Monday, September 13, 2010

Ascending Chicago's Highest PEAK

From REI_Chicago
We held a training workshop for the PEAK Program at the Lincoln Park REI store in Chicago on Thursday. The audience consisted of folks from community-based youth programs such as Big City Mountaineering, Lake View Nature Center, Chicago Park District, Chicago’s Lincoln Park Zoo, and Mindful Metropolis Magazine, as well as the Outreach Coordinators and others involved in PEAK activities for the Chicago area’s four REI stores. Peggy’s sister and two of her cousins, whose curiosity about what we’ve been doing on this e-Tour for the past ten weeks compelled them to attend the session for a firsthand encounter with our teaching of Leave No Trace principles, rounded out the audience. We engaged this group in PEAK Pack activities such as Minimum Impact Match, a great icebreaker and an up-close-and-personal way to get everyone thinking about creatively teaching the seven principles of outdoor ethics.

The REI venue was an excellent urban setting for the workshop, and it’s clear that REI is fully vested not only in encouraging the practice of Leave No Trace Principles, but also in providing teaching resources and support that will help others, especially youth audiences, understand the importance of the principles as a framework for fun, responsible outdoor recreational activity. Just getting kids interested in outdoor recreation is, of course, the first essential step and a complementary objective of REI and Leave No Trace. We share the concern of Richard Louv, author of “Last Child in the Woods,” that the disconnect between kids and the outdoors, whether backyard or backcountry, is a fundamental challenge to the healthy development of human character and values. Critically, this disconnect also threatens the continuum of advocacy and stewardship for the wild lands, creatures, and historic places of the public realm. If our society, or at least the part of our society that professes to love the outdoors and what it means and serves, doesn’t make a deliberate effort to connect today’s youth with this natural and cultural legacy, we fail to meet our own stewardship responsibilities.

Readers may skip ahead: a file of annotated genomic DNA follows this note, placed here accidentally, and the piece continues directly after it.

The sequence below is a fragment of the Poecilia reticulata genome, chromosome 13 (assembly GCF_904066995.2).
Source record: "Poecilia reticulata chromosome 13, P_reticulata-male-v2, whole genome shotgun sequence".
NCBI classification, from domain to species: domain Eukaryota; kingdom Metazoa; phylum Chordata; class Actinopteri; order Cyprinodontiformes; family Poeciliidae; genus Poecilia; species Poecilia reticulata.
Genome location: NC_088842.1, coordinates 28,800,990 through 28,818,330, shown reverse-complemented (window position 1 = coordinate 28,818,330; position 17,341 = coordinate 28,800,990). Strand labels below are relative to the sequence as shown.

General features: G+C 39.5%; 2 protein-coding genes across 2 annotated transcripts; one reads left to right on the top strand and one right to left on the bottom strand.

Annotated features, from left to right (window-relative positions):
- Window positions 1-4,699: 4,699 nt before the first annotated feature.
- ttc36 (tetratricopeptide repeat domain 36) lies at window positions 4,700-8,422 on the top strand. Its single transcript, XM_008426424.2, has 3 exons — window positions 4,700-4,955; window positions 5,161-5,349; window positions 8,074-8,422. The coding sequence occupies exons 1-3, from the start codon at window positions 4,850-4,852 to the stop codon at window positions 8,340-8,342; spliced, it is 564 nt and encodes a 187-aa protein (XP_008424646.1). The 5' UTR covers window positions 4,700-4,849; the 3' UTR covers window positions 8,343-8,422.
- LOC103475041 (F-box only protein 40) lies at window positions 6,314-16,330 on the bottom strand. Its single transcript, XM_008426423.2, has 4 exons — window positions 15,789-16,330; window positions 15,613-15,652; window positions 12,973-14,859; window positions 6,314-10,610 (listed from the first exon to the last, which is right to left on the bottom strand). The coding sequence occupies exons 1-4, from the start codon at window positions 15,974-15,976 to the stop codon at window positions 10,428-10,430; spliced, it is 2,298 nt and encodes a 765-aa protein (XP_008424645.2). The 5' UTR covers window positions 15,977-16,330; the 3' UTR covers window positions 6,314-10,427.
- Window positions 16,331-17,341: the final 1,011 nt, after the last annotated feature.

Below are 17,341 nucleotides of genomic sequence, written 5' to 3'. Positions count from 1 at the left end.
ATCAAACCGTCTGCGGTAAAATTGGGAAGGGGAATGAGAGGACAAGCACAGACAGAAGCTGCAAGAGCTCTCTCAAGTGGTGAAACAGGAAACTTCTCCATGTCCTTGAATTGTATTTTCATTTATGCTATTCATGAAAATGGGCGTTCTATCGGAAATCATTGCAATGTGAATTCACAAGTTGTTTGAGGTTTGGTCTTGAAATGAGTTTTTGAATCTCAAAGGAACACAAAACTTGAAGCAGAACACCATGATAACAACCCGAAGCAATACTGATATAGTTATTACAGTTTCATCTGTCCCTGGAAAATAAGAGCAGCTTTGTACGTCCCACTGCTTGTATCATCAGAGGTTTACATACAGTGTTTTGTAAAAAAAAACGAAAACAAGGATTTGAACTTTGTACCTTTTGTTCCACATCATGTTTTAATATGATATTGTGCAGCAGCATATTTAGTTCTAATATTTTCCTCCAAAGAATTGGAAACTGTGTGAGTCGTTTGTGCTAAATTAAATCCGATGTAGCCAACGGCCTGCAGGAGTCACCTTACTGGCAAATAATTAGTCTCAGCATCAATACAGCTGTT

We’ve witnessed the degree of the problem first-hand in our travels. Even in campgrounds, we’ve seen how easy access to electronic games, the Internet, and high definition television or video so effectively infatuates and distracts the human mind (whether child or adult), and precludes other, more physical, traditional outdoor recreational activities that have timelessly helped kids connect with, understand, and appreciate the natural and cultural roots of their environment. Sometimes we need to intentionally model the behaviors that can show others how to enjoy the outdoors in the right kind of way. Moreover, we need to find compelling ways of appealing to young minds, piquing their naturally curious inclinations, reacquainting young spirits with the gratification found in simple, traditional pastimes, and whetting young appetites with the enticement of authentic experiences in the outdoors.

From REI_Chicago
The folks who participated in our program clearly recognize the danger of “the disconnect,” and REI's partnership with Leave No Trace and sponsorship of the PEAK Training Program is only one of the ways that REI is responding to the challenge. Maybe you would be willing and able to join the effort, too. Check out the efforts of REI and other sponsors for community action opportunities that actively promote sustainable outdoor ethics, and see if there is a local program or initiative that appeals to your interest. And when you do get involved, maybe you can entice a kid to go along with you.

Hoping to work alongside you on such challenges when we meet down the road,

Peggy and Barrett
e-Tour 2010

e-Word: “enticing”

ps: Many thanks to Claire Hurwitz, Outreach Specialist for the Greater Chicago Area REI stores, for arranging the PEAK workshop and recruiting such great participants...

No comments: